letter as a motion to dismiss for lack of personal jurisdiction and, alternatively, for summary judgment. Plaintiff responded they it has not yet conducted discovery with the Codinas. Thus, the court addresses solely whether it may exercise jurisdiction over the Codinas.
The alleged role of the various parties and the background facts of this dispute have been described in detail in the court's previous opinion. 817 F. Supp. at 328-30. The papers show, in summary, the following scheme to defraud and acts by Kuehn and the Codinas.
A. The scheme to defraud
Plaintiff manufactures and holds patents in the United States, Canada, and the United Kingdom for a vision training device that, using the principles of biofeedback, allows a patient to improve visual focusing ability.
Its principal, Dr. Joseph N. Trachtman, entered into a distribution agreement in 1987 with defendant George Jordan, granting his company, Kolinor, exclusive rights to distribute the device in the European Economic Community, Israel, and North Africa. Kolinor entered into a sub-distribution agreement with, among others, Codina, granting him the exclusive right to distribute plaintiff's vision trainer in Spain and Portugal. Each of those agreements expired at the end of 1989.
The papers, construed most favorably to plaintiff, show that beginning in late 1989, Jordan and others engaged in a scheme to manufacture and market a competing vision device using plaintiff's technical secrets, to conceal that scheme from plaintiff through a series of deceptive wire and mail communications, and to conceal that scheme from this court in the course of a preliminary injunction hearing.
B. Kuehn's role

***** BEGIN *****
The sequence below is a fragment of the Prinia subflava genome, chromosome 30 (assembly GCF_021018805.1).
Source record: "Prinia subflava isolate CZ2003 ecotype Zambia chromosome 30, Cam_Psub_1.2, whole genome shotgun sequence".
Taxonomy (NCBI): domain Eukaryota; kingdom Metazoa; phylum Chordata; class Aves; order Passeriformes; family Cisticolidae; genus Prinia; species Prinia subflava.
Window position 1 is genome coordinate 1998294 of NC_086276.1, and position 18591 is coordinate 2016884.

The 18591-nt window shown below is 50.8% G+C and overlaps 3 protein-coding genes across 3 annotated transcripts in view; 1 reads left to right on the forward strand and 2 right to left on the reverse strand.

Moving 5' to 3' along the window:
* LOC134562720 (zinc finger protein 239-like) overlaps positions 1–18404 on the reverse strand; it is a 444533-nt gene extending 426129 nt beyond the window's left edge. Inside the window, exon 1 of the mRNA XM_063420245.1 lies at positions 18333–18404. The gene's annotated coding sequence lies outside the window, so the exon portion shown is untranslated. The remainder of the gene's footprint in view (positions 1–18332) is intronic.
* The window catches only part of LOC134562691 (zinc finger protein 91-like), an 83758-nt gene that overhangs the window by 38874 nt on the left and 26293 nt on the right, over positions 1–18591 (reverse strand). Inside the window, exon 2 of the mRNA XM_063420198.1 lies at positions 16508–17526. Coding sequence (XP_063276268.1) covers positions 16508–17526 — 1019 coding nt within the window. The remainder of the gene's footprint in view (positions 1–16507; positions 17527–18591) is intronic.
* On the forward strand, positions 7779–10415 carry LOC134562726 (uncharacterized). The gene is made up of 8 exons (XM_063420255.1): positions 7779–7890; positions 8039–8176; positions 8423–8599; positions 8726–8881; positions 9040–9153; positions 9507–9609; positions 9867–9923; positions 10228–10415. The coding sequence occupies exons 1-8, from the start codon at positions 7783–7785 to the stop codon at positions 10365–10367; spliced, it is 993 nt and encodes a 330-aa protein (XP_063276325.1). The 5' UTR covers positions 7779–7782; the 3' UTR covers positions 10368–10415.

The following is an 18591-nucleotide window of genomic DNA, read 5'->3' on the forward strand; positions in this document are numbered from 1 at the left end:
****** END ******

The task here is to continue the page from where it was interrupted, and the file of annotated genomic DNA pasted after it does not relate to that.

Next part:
Kuehn first met Jordan in early 1989, when Kuehn was an associate attorney at the New York law firm of Cutner & Rathkopf. In May 1989, Kuehn left that firm and established his own practice in New York. His sole client was Kolinor.
During the following months, he negotiated with plaintiff regarding a plan whereby plaintiff would license Kolinor to manufacture the vision trainer. These negotiations failed.
During that same summer, Kuehn also advised Kolinor regarding its plan to distribute optical equipment in the United States manufactured by an Italian company named Sbizza. Kuehn referred Jordan to defendant Patrick G. McGarry, whose company, defendant Worldwide Regulation Services, Ltd., specialized in international regulatory matters.
By October 1989 Kolinor decided to develop its own vision training device rather than renew its distribution contract with plaintiff. Jordan told Kuehn that he would seek to obtain financing from Gottesman, an investor living in Switzerland who had provided Kolinor with start-up financing.
Kuehn spoke by telephone with Jordan and Gottesman in October, advising them that Kolinor's contract with plaintiff contained confidentiality and non-competition clauses and that plaintiff enjoyed certain patent protections. Soon thereafter, with Kuehn's assistance, Kolinor retained patent counsel in the United States to obtain and analyze plaintiff's patents.
On November 29th, at McGarry's suggestion, Jordan and Kuehn travelled to Chicago for the purpose of examining "optical exhibitors" they expected to see at a medical exhibit. This visit was presumably related to the Sbizza project, but it evidently gave Jordan and Kuehn an opportunity to discuss Jordan's plan to manufacture a competing vision trainer.
In a facsimile transmission dated December 3rd, Kuehn informed McGarry that Jordan was developing a vision trainer to compete with plaintiff's trainer, and he asked McGarry to advise Jordan how to avoid infringing plaintiff's patents.
In a facsimile transmission also dated December 3rd, Kuehn suggested to Jordan that he, Kuehn, would give plaintiff the impression in contract negotiations that Kolinor was eager to distribute plaintiff's trainer. This would mask Jordan's scheme to manufacture the competing device.
The letter also examined the legal risks of Jordan's scheme. It stated:
6. The vision training device which is being developed will use some of the technology and method which was used in the Biofeedtrac AVT. At this time, it is not clear whether this technology and method is the property (through patents) of Biofeedtrac or simply the application of other, previously known technology. . . .
11. The reaction of the Trachtmans upon learning of the new vision training device can only be guessed at and the procedure and outcome of any litigation they might commence can only be the subject of speculation. . . .